Connect with us

Race

The N-Word and Its Place in Contemporary Culture

http://www.washingtonpost.com/sf/national/2014/11/09/the-n-word-an-entrenched-racial-slur-now-more-prevalent-than-ever/?utm_term=.339f610600e1

No word in the English language is as complex as the N-word. It became the primary word used to degrade black people sometime around the 19th century, and has since evolved into a colloquial term of endearment. Still, the harsh ‘er’ form of the word retains its status as one of the strongest assets in the hate speech repertoire, and the potential consequences of inappropriately using it render it a linguistic landmine.

N*gga, the well-intentioned offspring of n***er, is prevalent in pop culture, specifically and appropriately with black artists and creators. While many argue that black people who use n*gga are unfair and hypocritical when they ask other races to refrain from doing so, they fail to recognize the significance of the word to the black community and the ethos the black community has to use this word. Still, facing condemnation, black people continue to celebrate n*gga and it’s amiable connotations.

Modern use of the word by non-black persons has sparked a political and social discourse concerning when it is appropriate to use it and who is allowed to say it. It is widely (but not universally) accepted that n***er is off-limits to all for its racist history, but many non-blacks insist they have the credibility to casually drop “n*gga” as easily as they would “buddy.” They cite rough upbringings and appreciation for Black culture as reason enough to say it, but their argument is limited by its use of stereotypes for credibility, and by its appropriation of oppression. The first and foremost issue with this argument is that white people cannot relate to the black experience. “N*gga” belongs to the black community. The word that was once used to illegitimate their existence is now given back to the very community that has been oppressed for centuries. White people, however, in their long history of being the oppressors, have created systemic racism/white privilege. To put this concept into statistics, a black college student has the same chances of getting a job as a white high school dropout, and a college-educated white American has an average net worth of $75,000, while a college-educated black American has an average net worth of less than $17,500. To relate this back to the word n*gga, examine its roots: the slur n***er, which has played a key role in the creation of white privilege. N***er was popularized by white slave owners to dehumanize black people centuries ago, and as a result of reducing black people to property and inhumanity for so long, a lasting detriment to black people’s social standing was created and still exists to this day, and has, in turn, dealt the white race the upper hand. This disenfranchisement is, thus, not something white people have to worry about, as supported by statistics. White people using n*gga (or n***er) allows them to casually use a word with rich history which holds no true meaning or effect on them, a word which would not even exist without the racist actions of some of their ancestors.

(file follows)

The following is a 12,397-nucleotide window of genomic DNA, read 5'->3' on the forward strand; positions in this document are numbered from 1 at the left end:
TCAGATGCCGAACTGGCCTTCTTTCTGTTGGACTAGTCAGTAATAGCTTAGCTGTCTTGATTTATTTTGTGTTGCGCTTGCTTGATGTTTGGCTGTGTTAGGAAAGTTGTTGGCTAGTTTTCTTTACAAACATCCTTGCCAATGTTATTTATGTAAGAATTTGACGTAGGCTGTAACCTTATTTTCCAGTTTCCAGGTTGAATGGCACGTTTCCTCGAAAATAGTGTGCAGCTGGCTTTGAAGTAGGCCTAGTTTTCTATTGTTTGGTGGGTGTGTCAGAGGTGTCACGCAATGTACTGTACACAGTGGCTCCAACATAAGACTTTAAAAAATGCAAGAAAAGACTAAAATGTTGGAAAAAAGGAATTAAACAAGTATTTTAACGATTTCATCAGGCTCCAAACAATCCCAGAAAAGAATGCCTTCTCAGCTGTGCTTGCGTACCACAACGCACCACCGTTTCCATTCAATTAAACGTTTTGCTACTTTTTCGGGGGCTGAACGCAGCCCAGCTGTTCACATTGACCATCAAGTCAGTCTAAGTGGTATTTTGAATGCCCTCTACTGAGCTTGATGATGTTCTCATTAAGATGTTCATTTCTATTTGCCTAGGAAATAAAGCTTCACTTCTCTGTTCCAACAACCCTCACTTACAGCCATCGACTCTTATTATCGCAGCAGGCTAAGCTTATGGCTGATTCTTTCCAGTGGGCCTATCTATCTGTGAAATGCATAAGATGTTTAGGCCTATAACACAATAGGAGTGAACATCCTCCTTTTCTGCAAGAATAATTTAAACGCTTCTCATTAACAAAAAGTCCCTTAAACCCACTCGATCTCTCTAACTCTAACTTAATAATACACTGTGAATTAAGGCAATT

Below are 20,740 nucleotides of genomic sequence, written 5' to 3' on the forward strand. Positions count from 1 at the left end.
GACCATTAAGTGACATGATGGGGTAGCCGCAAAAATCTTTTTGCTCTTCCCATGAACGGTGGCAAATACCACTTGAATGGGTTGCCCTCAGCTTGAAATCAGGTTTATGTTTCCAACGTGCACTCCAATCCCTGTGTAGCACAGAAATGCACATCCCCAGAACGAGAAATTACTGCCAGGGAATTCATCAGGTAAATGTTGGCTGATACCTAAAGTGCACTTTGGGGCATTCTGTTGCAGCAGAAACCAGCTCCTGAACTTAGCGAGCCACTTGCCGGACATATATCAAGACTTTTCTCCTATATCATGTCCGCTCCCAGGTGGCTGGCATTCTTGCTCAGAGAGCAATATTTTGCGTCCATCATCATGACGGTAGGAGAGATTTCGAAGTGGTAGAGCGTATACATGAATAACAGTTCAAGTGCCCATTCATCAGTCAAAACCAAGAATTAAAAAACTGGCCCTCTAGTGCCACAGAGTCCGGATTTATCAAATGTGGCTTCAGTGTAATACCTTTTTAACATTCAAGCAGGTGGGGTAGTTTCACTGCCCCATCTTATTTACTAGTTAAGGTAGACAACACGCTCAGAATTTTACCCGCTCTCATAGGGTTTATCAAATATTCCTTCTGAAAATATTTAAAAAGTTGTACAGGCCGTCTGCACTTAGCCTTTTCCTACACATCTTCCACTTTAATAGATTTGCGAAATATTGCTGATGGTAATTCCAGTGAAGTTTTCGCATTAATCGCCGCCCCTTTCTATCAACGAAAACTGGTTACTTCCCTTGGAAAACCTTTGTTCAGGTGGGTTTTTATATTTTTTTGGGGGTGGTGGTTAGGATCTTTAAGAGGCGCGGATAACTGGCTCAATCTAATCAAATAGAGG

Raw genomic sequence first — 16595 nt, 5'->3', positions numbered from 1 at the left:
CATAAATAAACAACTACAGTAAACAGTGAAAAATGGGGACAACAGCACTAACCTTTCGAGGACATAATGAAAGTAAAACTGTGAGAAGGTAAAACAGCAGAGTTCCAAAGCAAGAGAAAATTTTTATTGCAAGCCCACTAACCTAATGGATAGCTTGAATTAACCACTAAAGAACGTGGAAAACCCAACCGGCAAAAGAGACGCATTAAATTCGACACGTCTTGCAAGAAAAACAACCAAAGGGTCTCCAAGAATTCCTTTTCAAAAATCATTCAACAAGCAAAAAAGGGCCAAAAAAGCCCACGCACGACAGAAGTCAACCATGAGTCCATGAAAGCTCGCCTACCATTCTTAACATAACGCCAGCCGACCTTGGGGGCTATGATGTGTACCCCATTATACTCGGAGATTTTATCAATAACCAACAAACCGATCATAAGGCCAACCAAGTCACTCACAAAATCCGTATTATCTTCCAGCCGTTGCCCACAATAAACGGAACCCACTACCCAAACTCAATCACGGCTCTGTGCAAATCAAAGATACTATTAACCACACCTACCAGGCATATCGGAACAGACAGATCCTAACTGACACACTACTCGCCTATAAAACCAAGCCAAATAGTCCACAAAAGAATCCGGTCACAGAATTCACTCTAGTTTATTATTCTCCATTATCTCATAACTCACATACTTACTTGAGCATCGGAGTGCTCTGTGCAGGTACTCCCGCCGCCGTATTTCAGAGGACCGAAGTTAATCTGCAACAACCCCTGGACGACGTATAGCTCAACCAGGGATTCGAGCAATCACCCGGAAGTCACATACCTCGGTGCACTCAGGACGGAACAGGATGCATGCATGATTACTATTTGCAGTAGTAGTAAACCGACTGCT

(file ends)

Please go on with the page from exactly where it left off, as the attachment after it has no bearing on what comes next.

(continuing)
By reducing actions seen as “black” to the word n*gga, a Freudian-slip is created: those who believe they can relate to the black community by using n*gga colloquially have revealed that they subconsciously equate black people with their definition of the term “n*gga”

Also, the idea that growing up in the ghetto gives non-black people permission to use n*gga falsely promotes harmful stereotypes of the black community. Simply growing up in a low income area will not equate a white person’s experience with his equally impoverished black neighbor’s experience, just as a pair of black and white neighbors in an upscale neighborhood will not face the same circumstances.  The black experience cannot be defined. Not all black people are poor, choose to use “n*gga”, or participate in gang-related or “street cred” granting activities, which seems to be the connotation white people give to the word n*gga. The contrast of the meaning of the word to the two communities is stark: in some cases, black people consider n*gga a word of empowerment; white people, on the other hand, think of it as a fun word to sometimes use when they believe they are doing something “black.”By reducing actions seen as “black” to the word n*gga, a Freudian-slip is created: those who believe they can relate to the black community by using n*gga colloquially have revealed that they subconsciously equate black people with their definition of the term “n*gga” and all its stereotypical connotations, rather than perceiving them as people. And by pushing the simple minded argument that merely growing up in the ghetto gives one credibility to say n*gga, black people have effectively been stereotyped as poor and uncivilized, and their socio-economic struggles have been diminished by a non-black person’s desperate case to use a word that was never applied to them. Based on history and facts, White people have no reason or place saying n*gga, and those who continue to do so do not consider the deeper meanings and dark history of the word, choosing to instead reduce it to a “cool” fad of a word.

0
HeartHeart
0
HahaHaha
0
LoveLove
0
WowWow
0
YayYay
0
SadSad
0
PoopPoop
0
AngryAngry
Voted Thanks!
Sarah Deforest
Written By

Sarah Deforest is a 17 year old student from rural North Carolina.

Click to comment

Most Popular

Advertisement https://pagead2.googlesyndication.com/pagead/js/adsbygoogle.js

Copyright © 2019 Affinity Magazine.

Connect